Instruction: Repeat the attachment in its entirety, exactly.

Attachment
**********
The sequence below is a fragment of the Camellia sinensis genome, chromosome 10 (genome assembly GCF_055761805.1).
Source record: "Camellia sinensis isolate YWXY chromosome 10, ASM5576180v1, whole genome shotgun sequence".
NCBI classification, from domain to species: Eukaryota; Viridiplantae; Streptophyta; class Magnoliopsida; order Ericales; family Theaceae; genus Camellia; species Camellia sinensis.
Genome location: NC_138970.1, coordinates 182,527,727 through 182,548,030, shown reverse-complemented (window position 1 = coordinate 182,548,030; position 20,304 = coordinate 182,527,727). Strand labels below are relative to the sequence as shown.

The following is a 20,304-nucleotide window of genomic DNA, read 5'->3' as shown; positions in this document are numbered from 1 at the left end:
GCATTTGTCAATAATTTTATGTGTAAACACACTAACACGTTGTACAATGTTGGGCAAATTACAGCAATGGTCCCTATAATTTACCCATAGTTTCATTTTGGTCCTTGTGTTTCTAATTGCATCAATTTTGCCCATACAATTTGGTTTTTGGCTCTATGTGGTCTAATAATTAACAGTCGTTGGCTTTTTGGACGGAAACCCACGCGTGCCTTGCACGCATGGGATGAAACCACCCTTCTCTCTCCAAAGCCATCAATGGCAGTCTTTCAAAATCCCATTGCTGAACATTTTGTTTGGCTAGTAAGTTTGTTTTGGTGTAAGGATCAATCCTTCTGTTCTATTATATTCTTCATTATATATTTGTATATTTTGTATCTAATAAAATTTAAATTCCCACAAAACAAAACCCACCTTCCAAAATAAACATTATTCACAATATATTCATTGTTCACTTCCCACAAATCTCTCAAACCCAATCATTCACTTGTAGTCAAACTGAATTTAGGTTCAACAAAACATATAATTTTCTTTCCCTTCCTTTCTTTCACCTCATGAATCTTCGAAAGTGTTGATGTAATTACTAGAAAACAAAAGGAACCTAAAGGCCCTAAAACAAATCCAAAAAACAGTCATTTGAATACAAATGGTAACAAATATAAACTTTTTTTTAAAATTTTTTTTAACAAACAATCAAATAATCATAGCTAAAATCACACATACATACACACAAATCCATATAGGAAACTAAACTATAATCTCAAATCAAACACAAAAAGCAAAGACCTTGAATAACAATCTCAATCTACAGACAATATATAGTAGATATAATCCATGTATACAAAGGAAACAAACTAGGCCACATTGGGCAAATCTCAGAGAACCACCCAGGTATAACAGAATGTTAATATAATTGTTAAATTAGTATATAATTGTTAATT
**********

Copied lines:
The sequence below is a fragment of the Camellia sinensis genome, chromosome 10 (genome assembly GCF_055761805.1).
Source record: "Camellia sinensis isolate YWXY chromosome 10, ASM5576180v1, whole genome shotgun sequence".
NCBI classification, from domain to species: Eukaryota; Viridiplantae; Streptophyta; class Magnoliopsida; order Ericales; family Theaceae; genus Camellia; species Camellia sinensis.
Genome location: NC_138970.1, coordinates 182,527,727 through 182,548,030, shown reverse-complemented (window position 1 = coordinate 182,548,030; position 20,304 = coordinate 182,527,727). Strand labels below are relative to the sequence as shown.

The following is a 20,304-nucleotide window of genomic DNA, read 5'->3' as shown; positions in this document are numbered from 1 at the left end:
GCATTTGTCAATAATTTTATGTGTAAACACACTAACACGTTGTACAATGTTGGGCAAATTACAGCAATGGTCCCTATAATTTACCCATAGTTTCATTTTGGTCCTTGTGTTTCTAATTGCATCAATTTTGCCCATACAATTTGGTTTTTGGCTCTATGTGGTCTAATAATTAACAGTCGTTGGCTTTTTGGACGGAAACCCACGCGTGCCTTGCACGCATGGGATGAAACCACCCTTCTCTCTCCAAAGCCATCAATGGCAGTCTTTCAAAATCCCATTGCTGAACATTTTGTTTGGCTAGTAAGTTTGTTTTGGTGTAAGGATCAATCCTTCTGTTCTATTATATTCTTCATTATATATTTGTATATTTTGTATCTAATAAAATTTAAATTCCCACAAAACAAAACCCACCTTCCAAAATAAACATTATTCACAATATATTCATTGTTCACTTCCCACAAATCTCTCAAACCCAATCATTCACTTGTAGTCAAACTGAATTTAGGTTCAACAAAACATATAATTTTCTTTCCCTTCCTTTCTTTCACCTCATGAATCTTCGAAAGTGTTGATGTAATTACTAGAAAACAAAAGGAACCTAAAGGCCCTAAAACAAATCCAAAAAACAGTCATTTGAATACAAATGGTAACAAATATAAACTTTTTTTTAAAATTTTTTTTAACAAACAATCAAATAATCATAGCTAAAATCACACATACATACACACAAATCCATATAGGAAACTAAACTATAATCTCAAATCAAACACAAAAAGCAAAGACCTTGAATAACAATCTCAATCTACAGACAATATATAGTAGATATAATCCATGTATACAAAGGAAACAAACTAGGCCACATTGGGCAAATCTCAGAGAACCACCCAGGTATAACAGAATGTTAATATAATTGTTAAATTAGTATATAATTGTTAATT